Grade 10 students across Quebec are calling on the province's education ministry to rethink its decision to disqualify an essay question on their final history exam after the answer was leaked online.
Students have launched a petition just one day after writing the mandatory exam, which they must pass in order to graduate from high school.
'It raises the question whether this type of exam — sending out these sealed packages to schools — is the right way of evaluating kids in 2016.' - Suanne Stein Day, chair of Lester B. Pearson School Board
"That's the exam you work for for two years," Olivia Hicknell, a grade 10 student at Beaconsfield High School, told CBC News.
"They tell you that the history exam is what you need to graduate, it's what you need to do well, it's what you need to get a good job in life."
The essay question counted for 25 per cent of the mark.
The online petition calls on the government to consider either:
- Counting the question.
- Giving students all the points for the question.
- Allowing students to rewrite the exam.
- If a student fails after the essay question is disregarded, allowing that student to pass nonetheless.
Education Minister Sébastien Proulx told Radio-Canada Thursday morning that the ministry was trying to figure out how the exam answer leaked online the night before the exam.
The Chemin-du-Roy School Board in Trois-Rivières has confirmed one of its students was involved.
Confusion on social media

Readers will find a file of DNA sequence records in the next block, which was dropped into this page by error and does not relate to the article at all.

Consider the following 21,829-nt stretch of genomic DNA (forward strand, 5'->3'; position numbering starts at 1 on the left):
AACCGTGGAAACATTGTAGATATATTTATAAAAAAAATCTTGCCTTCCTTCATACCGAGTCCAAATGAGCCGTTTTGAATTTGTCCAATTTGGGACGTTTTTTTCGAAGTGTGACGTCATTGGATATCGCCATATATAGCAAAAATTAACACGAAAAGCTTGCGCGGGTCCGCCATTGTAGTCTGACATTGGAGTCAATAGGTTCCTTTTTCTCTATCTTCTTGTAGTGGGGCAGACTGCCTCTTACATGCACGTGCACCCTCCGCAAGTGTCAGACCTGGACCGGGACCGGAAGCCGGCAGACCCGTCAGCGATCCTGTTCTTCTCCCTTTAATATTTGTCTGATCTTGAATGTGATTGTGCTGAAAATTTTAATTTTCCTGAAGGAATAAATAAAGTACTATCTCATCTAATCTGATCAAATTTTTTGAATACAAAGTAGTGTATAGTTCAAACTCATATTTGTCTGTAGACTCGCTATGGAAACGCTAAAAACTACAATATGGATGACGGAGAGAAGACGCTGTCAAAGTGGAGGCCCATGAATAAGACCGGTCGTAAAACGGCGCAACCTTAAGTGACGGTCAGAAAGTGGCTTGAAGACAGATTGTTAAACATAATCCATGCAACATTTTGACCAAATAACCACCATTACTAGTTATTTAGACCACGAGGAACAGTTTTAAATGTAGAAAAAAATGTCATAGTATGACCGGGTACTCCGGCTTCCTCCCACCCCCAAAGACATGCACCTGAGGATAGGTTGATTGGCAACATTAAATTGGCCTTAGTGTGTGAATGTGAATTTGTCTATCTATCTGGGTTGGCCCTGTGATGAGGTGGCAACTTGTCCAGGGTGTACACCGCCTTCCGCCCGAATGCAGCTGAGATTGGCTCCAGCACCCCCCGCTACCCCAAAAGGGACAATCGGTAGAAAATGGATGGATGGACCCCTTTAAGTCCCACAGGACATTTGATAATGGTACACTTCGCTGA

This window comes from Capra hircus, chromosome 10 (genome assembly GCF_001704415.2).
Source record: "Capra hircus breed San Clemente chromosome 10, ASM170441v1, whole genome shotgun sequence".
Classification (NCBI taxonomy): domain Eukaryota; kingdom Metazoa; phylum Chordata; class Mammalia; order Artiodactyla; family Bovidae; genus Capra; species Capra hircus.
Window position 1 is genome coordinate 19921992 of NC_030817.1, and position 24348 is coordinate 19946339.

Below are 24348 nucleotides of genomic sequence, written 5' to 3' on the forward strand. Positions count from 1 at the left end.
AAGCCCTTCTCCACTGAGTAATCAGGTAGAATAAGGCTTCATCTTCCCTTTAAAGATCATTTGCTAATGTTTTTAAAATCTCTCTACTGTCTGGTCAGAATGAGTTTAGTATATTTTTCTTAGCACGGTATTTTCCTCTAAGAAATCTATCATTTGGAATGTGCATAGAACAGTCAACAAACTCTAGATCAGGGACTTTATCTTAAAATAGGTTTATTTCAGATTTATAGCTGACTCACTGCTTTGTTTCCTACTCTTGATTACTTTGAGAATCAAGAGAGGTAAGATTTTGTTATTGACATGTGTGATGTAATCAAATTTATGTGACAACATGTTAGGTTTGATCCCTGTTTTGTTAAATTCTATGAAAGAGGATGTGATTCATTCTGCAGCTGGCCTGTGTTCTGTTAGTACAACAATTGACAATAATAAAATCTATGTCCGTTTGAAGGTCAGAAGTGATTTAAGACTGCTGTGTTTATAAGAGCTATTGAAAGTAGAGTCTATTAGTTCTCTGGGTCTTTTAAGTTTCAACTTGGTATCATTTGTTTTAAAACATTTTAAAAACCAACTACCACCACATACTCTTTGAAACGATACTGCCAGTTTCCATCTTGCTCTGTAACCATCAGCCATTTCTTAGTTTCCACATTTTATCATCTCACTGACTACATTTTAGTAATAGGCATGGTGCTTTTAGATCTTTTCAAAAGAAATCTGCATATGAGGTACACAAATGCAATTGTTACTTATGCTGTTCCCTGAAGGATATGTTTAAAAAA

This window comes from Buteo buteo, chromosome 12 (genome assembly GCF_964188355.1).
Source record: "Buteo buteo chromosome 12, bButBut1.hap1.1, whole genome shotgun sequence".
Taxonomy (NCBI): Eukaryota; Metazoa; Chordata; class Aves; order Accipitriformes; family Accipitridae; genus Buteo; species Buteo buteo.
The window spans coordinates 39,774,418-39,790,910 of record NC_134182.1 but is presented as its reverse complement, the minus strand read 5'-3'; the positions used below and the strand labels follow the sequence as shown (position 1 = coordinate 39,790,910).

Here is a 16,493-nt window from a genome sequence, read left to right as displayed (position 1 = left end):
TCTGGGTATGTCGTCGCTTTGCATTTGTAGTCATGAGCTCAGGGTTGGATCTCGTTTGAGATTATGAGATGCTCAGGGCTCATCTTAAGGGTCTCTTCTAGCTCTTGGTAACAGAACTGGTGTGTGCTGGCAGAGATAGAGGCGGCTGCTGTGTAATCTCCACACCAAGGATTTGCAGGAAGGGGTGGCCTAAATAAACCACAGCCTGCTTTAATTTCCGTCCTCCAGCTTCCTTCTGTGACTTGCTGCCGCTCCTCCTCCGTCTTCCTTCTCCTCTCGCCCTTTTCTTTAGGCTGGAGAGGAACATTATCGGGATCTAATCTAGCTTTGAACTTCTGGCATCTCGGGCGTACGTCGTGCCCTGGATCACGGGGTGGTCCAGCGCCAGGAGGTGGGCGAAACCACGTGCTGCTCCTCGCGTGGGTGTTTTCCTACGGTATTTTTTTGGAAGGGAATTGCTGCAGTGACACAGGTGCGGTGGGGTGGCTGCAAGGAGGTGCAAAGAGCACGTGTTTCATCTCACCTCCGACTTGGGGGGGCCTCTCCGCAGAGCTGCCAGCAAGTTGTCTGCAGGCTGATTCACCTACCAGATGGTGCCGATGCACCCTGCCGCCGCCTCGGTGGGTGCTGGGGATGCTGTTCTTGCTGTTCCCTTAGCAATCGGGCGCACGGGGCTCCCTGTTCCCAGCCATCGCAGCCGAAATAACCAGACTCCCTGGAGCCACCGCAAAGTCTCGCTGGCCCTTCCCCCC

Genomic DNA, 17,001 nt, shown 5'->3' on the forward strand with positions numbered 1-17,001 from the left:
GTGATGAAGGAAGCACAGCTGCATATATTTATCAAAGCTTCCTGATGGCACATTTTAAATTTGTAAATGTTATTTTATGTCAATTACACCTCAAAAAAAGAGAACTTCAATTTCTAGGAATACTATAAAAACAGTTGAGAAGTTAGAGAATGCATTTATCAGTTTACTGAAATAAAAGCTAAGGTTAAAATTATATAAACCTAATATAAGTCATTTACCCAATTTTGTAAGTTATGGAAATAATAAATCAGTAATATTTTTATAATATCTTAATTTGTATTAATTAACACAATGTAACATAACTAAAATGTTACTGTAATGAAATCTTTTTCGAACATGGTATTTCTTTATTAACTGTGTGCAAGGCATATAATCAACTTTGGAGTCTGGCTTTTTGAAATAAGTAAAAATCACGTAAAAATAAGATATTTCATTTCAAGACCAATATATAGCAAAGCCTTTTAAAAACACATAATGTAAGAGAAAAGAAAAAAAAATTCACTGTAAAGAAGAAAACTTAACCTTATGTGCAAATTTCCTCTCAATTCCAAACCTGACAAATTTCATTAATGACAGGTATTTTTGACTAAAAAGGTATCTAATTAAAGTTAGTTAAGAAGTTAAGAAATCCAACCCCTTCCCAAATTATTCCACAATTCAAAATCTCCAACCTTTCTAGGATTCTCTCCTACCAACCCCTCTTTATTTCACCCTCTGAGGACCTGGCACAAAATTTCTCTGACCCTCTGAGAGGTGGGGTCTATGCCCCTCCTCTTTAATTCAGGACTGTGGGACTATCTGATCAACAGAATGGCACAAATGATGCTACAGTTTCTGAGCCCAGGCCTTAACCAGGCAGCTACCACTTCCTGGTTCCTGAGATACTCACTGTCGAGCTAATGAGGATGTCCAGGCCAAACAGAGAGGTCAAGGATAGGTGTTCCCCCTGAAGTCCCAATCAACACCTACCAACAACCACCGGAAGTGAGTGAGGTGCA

Hicknell said rumours of the leak and the disqualification of the answer started to spread on social media hours after the exam Wednesday afternoon, when someone posted an internal Education Ministry memo.
The memo said that due to a "breach of confidentiality," question 22 on the exam would be cancelled, and the final mark would be calculated based on the other answers, most of which were to short-answer questions.
"My friends texted me saying they were crying. It was crazy, because they didn't want it to be cancelled. They wanted this to count," Hicknell said.
The confusion among students and parents was heightened after another letter started circulating online, this one suggesting the entire exam result would be cancelled. The second letter turned out to be a fake.
Some students have told CBC they saw all the answers to the exam online, but weren't able to say when they were posted. Those posts have since been deleted.
Herzliah High School student Adam Ben David told CBC he doesn't think it's fair to discount the essay question.
"I spent a week, maybe more, studying for this exam, and to have your mistakes on the short answer questions count for a lot more than they might originally is very hard to hear," Ben David said.
"Now you're just basing the mark off short-answer questions where you circle a letter or you write a couple of words down, but the true understanding of history — you get to that part in the essay," Ben David said.
Not the first leak
Suanne Stein Day, chair of the Lester B. Pearson School Board, told CBC that many students are upset.
"It raises the question whether this type of exam — sending out these sealed packages to schools — is the right way of evaluating kids in 2016," Stein Day said.
For Lorraine Normand Charbonneau, president of the Quebec Association of School Principals, it's a tipping point.
"Ever since social media became popular, it seems we have this problem every year," she said. "This is why it's important for the ministry to sit down with partners and find a solution."